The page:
CERN’s exabyte-plus of data needs exabyte-class EOS filesystem

The reason that CERN, Europe’s atom-smashing institution, can store more than an exabyte of online data comes down to its in-house EOS filesystem.

EOS was created by CERN staff in 2010 as an open source, disk-only, Large Hadron Collider data storage system. Its capacity was 18PB in its first iteration – a lot at the time. When atoms are smashed into one another they generate lots of sub-atomic particles and the experiment recording instruments generate lots of data for subsequent analysis of particles and their tracks.

The meaning of the EOS acronym has been lost in time; one CERN definition is that it stands for EOS Open Storage, which is a tad recursive. EOS is a multi-protocol system based on JBODs and not storage arrays, with separate metadata storage to help with scaling. CERN used to have a hierarchical storage management (HSM) system, but that was replaced by EOS – which is complemented with a separate tape-based cold data storage system.

There were two originial EOS data centers: one at CERN in Meyrin, Switzerland, and the other in the WIGNER center in Budapest, Hungary. They were separated by 22ms network latency in 2015. CERN explains that EOS is now deployed “in dozens of other installations in the Worldwide LHC Computing GRID community (WLCG), at the Joint Research Centre of the European Commission and the Australian Academic and Research Network.”

EOS places a replica of each file in each datacenter. CERN users (clients) can be located anywhere, and when they access a file the datacenter closest to them serves the data.

EOS is split into independent failure domains for groups of LHC experiments, such as the four largest particle detectors: LHCb, CMS, ATLAS, and ALICE.

As shown in the diagram below, the EOS access path has one route for metadata using an MGM (metadata generation mechanism) service and another route for data using FST. The metadata is held in memory on metadata service nodes to help lower file access latency. These server nodes are active-passive pairs with real-time failover capability. The metadata is persisted to QuarkDB – a high-availability key:value store using write-ahead logs.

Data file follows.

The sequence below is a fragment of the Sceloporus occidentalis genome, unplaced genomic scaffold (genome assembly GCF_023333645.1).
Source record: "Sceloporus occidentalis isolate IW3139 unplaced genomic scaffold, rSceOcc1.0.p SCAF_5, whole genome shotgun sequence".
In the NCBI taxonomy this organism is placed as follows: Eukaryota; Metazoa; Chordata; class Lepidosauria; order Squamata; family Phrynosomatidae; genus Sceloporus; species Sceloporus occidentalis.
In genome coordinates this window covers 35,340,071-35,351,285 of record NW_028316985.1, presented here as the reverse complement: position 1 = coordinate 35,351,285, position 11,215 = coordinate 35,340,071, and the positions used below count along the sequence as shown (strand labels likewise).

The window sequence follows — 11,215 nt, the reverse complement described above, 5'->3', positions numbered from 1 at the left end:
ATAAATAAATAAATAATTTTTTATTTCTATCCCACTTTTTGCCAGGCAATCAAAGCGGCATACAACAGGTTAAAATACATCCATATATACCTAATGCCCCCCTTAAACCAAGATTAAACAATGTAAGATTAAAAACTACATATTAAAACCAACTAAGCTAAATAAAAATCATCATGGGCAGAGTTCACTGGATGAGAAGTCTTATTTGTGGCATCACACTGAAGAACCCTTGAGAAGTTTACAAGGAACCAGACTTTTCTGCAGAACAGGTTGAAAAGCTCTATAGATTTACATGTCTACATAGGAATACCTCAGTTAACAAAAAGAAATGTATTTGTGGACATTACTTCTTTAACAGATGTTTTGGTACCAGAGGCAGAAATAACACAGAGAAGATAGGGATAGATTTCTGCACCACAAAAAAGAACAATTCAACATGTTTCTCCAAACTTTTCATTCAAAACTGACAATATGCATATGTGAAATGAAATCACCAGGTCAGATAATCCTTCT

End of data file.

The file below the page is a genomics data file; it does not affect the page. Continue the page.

Files are stored on servers with locally-attached drives, the JBODs, distributed in the EOS datacenters.

Each of the several hundred data-holding server nodes has between 24 and 72 disks, as of 2020. Files are replicated across JBOD disks, and EOS supports erasure coding. Cluster state and configuration changes are exchanged between metadata servers and storage with an MQ message queue service.

The MGM, FST and MQ services were built using an XRootD client-server setup, which provides a remote access protocol. EOS code is predominantly written in C and C++ with a few Python modules. Files can be accessed with a Posix-like FUSE (Filesystem in Userspace) SFTP client, HTTPS/WebDav or the Xroot protocol – also CIFS (Samba), S3 (MinIO), and GRPC.

The namespace (metadata service) of EOS5 (v5.x) runs on a single MGM node, as above, and is not horizontally scalable. There could be standby nodes to take over the MGM service if the active node becomes unavailable. A CERN EOS architecture document notes: “The namespace is implemented as an LRU driven in-memory cache with a write-back queue and QuarkDB as external KV store for persistency. QuarkDB is a high-available transactional KV store using the RAFT consensus algorithm implementing a subset of the REDIS protocol. A default QuarkDB setup consists of three nodes, which elect a leader to serve/store data. KV data is stored in RocksDB databases on each node.”

Client users are authenticated, with a virtual ID concept, by KRB5 r X509, OIDC, shared secret, JWT and proprietary token authorization.

EOS provides sync and share capability through a CERNbox front-end service with each user having a terabyte or more of disk space. There are sync clients for most common systems.

The tape archive is handled by CERN Tape Archive (CA) software, and it uses EOS as the user-facing, disk-based front end. Its capacity was set to exceed 1EB this year as well. 

Capacity growth seems to be accelerating.

Exabyte-level EOS can now store a million terabytes of data on its 111,000 drives – mostly disks with a few SSDs – and an overall 1TB/sec read bandwidth. Back in June last year it stored more than 7 billion files in 780PB of disk capacity using more than 60,000 disk drives. The user base then totalled 12,000-plus scientists from institutes in 70-plus countries. Fifteen months later the numbers are even larger, and set to go higher. The EOS acronym could reasonably stand for Exabyte Open Storage.